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Schematron provides XML content authors with a convenient way to check the quality of their XML data, to ensure that in addition to being syntactically correct, the file meets guidelines for use established in a project. It is often used in conjunction with DTD/Schema validation.

Schematron contains 6 basic elements:

<schema xmlns="">

  • contains optional <title>
  • zero or more <ns prefix="[]" uri="[]" /> declaring the namespaces and prefixes used for the XPaths
  • One or more <pattern> elements, which contain logical groupings of associated rules
  • One or more <rule> elements in which the context attribute identifies via an XPath expression, the node within a tree to apply tests.
  • One or more <assert> elements in which the test attribute is an XPath expression, and which contains rich text expressing the statement being asserted in plain language
  • One or more <report> elements in which the test attribute is an XPath expression, and which contains rich text expressing the fact to be reported in plain language.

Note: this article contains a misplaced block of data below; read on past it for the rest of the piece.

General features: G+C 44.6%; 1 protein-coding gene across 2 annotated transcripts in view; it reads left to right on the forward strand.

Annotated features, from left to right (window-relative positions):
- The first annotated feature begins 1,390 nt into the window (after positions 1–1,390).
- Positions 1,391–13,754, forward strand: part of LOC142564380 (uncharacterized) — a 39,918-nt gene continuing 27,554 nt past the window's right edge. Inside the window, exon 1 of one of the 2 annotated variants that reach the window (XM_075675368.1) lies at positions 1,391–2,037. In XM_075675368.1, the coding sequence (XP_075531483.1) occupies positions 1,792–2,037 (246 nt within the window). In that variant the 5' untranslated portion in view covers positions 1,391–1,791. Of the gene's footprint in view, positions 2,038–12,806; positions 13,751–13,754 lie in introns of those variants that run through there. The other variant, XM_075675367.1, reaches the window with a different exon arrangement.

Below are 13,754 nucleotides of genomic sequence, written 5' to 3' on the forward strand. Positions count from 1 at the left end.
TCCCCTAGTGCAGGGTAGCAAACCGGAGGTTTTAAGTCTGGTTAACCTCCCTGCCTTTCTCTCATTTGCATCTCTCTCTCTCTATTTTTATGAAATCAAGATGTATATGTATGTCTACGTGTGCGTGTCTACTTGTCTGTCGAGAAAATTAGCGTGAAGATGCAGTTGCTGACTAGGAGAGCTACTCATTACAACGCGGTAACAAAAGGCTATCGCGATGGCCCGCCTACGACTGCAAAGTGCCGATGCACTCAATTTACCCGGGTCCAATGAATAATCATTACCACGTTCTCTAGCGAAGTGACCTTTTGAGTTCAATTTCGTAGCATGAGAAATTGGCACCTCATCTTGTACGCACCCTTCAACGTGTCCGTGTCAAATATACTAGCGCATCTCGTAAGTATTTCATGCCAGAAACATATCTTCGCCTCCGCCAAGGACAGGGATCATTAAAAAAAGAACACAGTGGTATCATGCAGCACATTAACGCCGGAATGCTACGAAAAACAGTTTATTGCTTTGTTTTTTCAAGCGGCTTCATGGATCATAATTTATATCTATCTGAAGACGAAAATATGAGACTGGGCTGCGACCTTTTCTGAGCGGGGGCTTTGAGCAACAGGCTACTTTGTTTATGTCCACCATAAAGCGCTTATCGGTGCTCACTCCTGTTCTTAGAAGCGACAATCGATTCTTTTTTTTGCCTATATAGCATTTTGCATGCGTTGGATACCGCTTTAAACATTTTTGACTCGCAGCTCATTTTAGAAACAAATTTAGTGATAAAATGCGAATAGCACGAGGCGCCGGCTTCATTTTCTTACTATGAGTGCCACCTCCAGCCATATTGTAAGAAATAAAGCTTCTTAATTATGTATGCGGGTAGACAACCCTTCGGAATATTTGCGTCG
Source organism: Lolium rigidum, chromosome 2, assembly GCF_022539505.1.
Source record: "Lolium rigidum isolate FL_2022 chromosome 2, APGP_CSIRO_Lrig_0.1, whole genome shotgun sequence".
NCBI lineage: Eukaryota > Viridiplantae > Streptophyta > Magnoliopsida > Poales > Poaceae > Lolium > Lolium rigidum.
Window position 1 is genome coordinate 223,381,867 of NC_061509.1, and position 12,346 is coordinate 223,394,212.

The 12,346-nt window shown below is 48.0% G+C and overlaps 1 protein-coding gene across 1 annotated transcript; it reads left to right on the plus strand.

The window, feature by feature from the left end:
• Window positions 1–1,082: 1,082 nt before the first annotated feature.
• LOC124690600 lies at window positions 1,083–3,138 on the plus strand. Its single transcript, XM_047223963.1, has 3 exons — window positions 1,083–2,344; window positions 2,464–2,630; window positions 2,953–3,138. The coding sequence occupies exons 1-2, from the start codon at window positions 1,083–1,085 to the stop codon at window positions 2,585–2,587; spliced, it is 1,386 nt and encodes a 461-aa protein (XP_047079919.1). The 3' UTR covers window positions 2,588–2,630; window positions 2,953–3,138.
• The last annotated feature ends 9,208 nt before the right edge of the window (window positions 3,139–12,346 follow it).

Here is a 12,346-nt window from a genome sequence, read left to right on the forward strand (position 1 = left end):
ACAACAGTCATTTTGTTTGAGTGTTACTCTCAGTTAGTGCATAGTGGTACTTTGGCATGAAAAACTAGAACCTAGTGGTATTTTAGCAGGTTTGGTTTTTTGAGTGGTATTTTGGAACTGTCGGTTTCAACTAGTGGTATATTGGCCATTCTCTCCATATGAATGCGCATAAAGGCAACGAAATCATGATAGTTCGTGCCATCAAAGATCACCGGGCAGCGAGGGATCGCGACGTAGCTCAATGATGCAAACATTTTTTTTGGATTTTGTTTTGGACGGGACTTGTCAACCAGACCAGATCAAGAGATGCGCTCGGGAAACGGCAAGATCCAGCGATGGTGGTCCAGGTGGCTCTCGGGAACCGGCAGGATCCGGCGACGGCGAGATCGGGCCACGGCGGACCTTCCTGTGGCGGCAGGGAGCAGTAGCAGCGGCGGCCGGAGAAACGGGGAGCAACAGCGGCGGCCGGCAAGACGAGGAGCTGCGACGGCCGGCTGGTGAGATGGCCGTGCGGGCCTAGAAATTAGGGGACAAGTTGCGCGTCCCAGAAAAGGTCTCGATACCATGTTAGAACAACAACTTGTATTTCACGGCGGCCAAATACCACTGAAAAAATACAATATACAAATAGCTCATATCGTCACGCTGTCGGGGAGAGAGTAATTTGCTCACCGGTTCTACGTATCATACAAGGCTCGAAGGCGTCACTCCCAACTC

The Schematron Workflow

Getting Started: Install the Schematron plugin

The plugin requires Oxygen version 7.1 or higher (NOTE: There are reports of this plugin not working on some platforms running Oxygen 8.1). Oxygen can be downloaded from: and is also freely available to all IU affiliates via IUWare.

  1. Close Oxygen
  2. Download the file:
  3. Unzip the file. This will create a folder called Validator somewhere on your computer. Copy the entire folder into the "plugins" directory of your Oxygen Installation.

Note: If you encounter a problem installing the plugins, double-check the DLP System Documentation page for the most recent version of the plugins and plugin documentation.

Using the Schematron plugin to validate your document

If you are creating a new Schematron validator, you will need to make sure a repository has been created on Algernon, and follow the steps below to create a validator file before you can use the plugin. Contact David Jiao for help with repository setup.